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Making a Fragrance Connection Through Color

By: Michelle Harper and Lori Miller Burns
Posted: February 1, 2012, from the January 2012 issue of GCI Magazine.

page 3 of 6

From a planning perspective, these three components need to work together. Study each component and bring relevant information together in one place to create a comprehensive guide for your team, as well as your fragrance developer.

First, concept. What is the product, and what does it offer, functionally and emotionally? Who is the target consumer? How do you define her attitudes, beliefs and behaviors?

Next, move to color. What is the brand’s color identity? What will be the predominant colors of the product, packaging and promotional materials?

Finally, consider fragrance. What fragrance notes are indicated by the product category? How is the product used? How will this particular version of the product be positioned? What fragrance notes are evoked by the selected color? How should all these ideas come together?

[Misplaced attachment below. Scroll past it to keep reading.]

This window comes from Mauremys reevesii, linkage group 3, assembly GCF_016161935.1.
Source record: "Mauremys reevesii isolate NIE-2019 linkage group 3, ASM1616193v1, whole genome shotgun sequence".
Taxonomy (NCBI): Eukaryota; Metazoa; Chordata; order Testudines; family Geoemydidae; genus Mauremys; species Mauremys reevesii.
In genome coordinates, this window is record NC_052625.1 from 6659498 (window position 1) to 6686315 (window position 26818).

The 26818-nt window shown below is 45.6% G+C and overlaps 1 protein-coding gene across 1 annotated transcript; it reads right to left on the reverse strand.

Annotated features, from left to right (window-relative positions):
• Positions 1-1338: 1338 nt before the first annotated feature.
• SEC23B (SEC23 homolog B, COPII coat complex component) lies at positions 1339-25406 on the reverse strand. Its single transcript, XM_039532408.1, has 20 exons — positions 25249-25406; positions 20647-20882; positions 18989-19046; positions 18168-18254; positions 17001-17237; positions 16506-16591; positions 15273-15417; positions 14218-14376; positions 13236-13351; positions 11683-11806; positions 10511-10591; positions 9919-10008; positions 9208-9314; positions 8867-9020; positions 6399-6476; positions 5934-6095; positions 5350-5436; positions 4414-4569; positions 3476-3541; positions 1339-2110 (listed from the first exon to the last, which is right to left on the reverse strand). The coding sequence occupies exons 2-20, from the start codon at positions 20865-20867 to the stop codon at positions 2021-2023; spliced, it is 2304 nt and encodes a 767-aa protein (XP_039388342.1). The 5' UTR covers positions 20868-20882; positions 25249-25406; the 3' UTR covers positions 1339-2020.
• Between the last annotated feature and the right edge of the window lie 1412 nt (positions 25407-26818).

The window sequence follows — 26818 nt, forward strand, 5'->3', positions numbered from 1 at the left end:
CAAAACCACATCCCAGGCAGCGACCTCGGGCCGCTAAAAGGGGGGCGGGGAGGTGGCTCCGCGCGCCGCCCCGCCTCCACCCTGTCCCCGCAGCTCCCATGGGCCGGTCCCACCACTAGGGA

Interestingly, perfumers often see color the same way consumers do and consistently use color as a stimulus for creative thinking. As trained professionals, perfumers organize fragrance palettes using colors to reflect the major scent families: citrus (yellow), florals (pinks, whites, and mauves), woods (greens), chypre (browns), orientals (reds and oranges) and so on. Additionally, new subfamilies such as ozones and watery influences are typically blue. Among the best perfumers, there is no learning curve for color.